“Images,” rescued by Arrow Video after an extended period of unavailability on MGM DVD, leans more towards the latter category.

However, its compelling nature makes it difficult to outright label it as such. Altman, known for delving into the atmosphere of mental instability more thoroughly in “3 Women,” takes a looser, much looser, approach with “Images.”

The film unfolds without offering a definitive distinction between reality and hallucination in any given scene, a factor that may blunt its impact.


However, the film compensates with a stellar performance by Susannah York, captured by Altman and cinematographer Vilmos Zsigmond, employing a full-on roving camera excess mode.

In this narrative, York portrays a children’s book author whose tenuous grip on reality further falters upon discovering her husband’s alleged infidelity.

Returning to a cottage in Ireland is intended to mend the fractures in her life, or so it seems.

Arrow’s 1080p, 2.35:1 transfer, derived from a 4K restoration, incorporates some dupe shots, with occasional drops in quality, particularly given the film’s propensity for a grainy aesthetic.

Nonetheless, the transfer is largely excellent, showcasing well-resolved grain and commendable clarity despite the intentional haziness of the film’s look.

Bonus features include a new commentary track by Samm Deighan and Kat Ellinger.

An archival Altman selected-scene commentary, a making-of from a previous DVD release, an interview with supporting actress Cathryn Harrison, and an appreciation by Stephen Thrower.

Baal (1970) The Criterion Collection

Volker Schlöndorff’s adaptation of Bertolt Brecht’s first play, largely unseen for decades since its release, isn’t exactly a diamond in the rough.

It’s more like rough on top of rough. Abrasive, disjointed, and shot in a variety of locations that seem to be competing with each other for an ugliness trophy.

Schlöndorff’s 16mm primal scream isn’t Brechtian in the traditional sense, but it has its aesthetic distancing effects that fit well with the material.

Just as his directing career was getting started, Rainer Werner Fassbinder stars as the titular poet.


This monstrously egotistic artist flouts polite society before they can reject him, bedding every woman he can along the way.

Fassbinder is perfectly cast as the freewheeling degenerate — he has the right amount of grimy charm to earn both the loving and loathing he receives in his crusade against bourgeois society.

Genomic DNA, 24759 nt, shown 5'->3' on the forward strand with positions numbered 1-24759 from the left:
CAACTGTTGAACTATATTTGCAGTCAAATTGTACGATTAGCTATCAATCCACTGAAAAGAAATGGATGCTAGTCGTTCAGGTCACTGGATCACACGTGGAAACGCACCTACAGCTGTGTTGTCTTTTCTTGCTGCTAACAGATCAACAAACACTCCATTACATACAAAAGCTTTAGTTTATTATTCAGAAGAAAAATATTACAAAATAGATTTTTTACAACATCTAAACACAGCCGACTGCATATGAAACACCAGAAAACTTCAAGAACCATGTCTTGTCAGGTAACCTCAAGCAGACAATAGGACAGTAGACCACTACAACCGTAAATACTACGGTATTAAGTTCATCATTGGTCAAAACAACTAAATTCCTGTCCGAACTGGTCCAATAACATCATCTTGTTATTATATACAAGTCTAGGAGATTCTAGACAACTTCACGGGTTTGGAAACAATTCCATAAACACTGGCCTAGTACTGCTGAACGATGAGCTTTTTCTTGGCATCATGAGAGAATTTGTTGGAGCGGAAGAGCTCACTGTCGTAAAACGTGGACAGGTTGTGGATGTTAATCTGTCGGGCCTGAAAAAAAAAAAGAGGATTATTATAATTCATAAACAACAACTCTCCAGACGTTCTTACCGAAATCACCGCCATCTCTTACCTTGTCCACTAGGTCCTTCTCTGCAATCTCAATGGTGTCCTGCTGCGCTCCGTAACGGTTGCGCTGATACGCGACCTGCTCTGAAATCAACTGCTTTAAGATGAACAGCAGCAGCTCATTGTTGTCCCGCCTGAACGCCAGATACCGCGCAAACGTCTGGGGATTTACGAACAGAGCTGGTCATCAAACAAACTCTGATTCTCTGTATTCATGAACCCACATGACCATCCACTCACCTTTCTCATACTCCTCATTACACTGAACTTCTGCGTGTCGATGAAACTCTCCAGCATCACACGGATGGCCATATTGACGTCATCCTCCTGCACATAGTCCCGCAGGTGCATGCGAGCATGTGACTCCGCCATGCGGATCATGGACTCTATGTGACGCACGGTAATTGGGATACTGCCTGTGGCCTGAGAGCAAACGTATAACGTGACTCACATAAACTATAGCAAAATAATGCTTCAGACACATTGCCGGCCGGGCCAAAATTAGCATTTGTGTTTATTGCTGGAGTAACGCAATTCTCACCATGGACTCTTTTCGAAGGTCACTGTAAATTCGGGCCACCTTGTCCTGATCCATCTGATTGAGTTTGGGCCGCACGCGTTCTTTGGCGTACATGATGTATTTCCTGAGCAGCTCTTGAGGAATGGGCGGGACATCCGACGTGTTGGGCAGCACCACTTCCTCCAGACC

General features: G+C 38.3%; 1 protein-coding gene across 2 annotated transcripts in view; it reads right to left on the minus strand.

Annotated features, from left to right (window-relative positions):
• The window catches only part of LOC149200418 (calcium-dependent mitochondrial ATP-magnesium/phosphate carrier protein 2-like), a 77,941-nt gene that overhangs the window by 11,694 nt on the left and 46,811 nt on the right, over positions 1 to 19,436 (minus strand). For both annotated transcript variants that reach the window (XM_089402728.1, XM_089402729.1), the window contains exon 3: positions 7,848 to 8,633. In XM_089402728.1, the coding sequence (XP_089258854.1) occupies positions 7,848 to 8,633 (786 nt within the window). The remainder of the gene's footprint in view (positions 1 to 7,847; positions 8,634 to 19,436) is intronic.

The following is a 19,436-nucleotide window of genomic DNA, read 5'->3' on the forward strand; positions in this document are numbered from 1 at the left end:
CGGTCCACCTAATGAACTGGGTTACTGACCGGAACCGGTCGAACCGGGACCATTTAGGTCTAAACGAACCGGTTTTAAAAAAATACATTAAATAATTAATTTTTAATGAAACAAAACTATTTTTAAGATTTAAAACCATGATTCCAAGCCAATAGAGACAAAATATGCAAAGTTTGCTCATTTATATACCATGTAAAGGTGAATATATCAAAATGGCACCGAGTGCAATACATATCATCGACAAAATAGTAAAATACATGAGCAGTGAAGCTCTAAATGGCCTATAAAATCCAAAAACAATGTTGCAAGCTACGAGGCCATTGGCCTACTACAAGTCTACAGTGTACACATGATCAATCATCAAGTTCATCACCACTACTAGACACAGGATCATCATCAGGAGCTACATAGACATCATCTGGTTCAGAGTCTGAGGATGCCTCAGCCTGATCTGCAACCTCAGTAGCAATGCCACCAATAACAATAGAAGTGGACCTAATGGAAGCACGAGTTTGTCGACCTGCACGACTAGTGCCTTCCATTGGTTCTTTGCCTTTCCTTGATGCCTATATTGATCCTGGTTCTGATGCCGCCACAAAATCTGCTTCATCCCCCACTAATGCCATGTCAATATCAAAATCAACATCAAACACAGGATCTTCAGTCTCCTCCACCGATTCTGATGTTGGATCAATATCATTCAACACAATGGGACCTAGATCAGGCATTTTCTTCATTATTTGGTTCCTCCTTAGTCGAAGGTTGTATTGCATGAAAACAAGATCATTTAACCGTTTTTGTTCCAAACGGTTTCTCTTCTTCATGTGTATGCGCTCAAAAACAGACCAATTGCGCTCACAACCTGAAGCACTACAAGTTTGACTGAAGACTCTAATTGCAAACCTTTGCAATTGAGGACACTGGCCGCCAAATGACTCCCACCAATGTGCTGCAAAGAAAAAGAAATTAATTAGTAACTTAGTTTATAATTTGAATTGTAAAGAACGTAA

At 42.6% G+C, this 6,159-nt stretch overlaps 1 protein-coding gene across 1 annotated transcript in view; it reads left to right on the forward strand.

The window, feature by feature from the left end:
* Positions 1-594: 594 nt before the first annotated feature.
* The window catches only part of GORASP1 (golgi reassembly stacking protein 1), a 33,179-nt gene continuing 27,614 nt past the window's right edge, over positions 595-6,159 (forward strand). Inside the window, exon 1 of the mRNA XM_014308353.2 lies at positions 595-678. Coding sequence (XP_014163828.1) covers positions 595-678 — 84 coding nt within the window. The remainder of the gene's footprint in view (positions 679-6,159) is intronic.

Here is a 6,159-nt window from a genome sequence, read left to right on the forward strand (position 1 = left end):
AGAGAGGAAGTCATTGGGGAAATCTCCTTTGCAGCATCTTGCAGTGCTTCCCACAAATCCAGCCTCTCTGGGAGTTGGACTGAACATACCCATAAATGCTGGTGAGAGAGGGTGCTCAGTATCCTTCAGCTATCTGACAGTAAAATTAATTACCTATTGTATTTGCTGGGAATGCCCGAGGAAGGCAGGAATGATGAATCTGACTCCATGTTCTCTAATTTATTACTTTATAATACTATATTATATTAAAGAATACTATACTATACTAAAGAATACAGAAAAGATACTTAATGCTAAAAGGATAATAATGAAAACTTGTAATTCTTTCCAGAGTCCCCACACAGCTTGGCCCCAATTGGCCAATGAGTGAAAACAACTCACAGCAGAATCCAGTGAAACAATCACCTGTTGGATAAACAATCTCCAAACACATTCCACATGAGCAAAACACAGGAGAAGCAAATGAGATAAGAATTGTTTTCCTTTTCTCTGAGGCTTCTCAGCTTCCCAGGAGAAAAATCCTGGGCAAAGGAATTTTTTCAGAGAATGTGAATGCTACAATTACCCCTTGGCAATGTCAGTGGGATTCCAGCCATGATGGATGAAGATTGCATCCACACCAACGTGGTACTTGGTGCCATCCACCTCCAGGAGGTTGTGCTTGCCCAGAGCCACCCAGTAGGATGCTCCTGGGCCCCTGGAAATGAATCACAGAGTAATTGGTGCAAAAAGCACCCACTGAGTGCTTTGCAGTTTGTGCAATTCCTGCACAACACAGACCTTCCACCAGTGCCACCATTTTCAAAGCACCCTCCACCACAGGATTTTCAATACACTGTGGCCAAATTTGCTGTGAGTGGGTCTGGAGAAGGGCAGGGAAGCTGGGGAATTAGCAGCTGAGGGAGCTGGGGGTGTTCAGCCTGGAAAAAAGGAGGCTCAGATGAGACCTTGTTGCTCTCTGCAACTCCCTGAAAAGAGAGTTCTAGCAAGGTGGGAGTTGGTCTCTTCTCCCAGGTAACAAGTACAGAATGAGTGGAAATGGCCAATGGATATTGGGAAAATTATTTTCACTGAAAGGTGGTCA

(Which, again, mostly involves copious amounts of drinking, s*x, and leaving the broken husks of the people he encounters in his wake.)

Criterion’s 1080p, 1.37:1 transfer, sourced from a 2K restoration, isn’t as rough as Baal, but it’s close, with some ragged and Vaseline-smeared edges.

Much of this is in keeping with the aesthetic goals of the film, and the underlying image shows off some of the detail and depth one would expect from a 16mm-sourced image.

Extras include two interviews with Schlöndorff and a newly filmed interview with co-star (and Schlöndorff’s collaborator and ex-wife) Margarethe von Trotta.

An interview with historian Eric Rentschler and a conversation between Ethan Hawke and playwright Jonathan Marc Sherman, who recently collaborated on a Baal adaptation. Dennis Lim contributes an insert essay.

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Ashish Dahal
Ashish Dahal
Ashish is a prolific content writer, blends with the creativity with precision in his writing. His work, characterized by clarity and engaging storytelling has gathered a loyal readership. His passion for words fuels his constant pursuit of excellence.

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    Ashish Dahal has combined his interests and content writing. Through his work, he showcases enthusiasm and ability to deliver captivating content consistently. Ashish's writing demonstrates his passion for storytelling and content creation.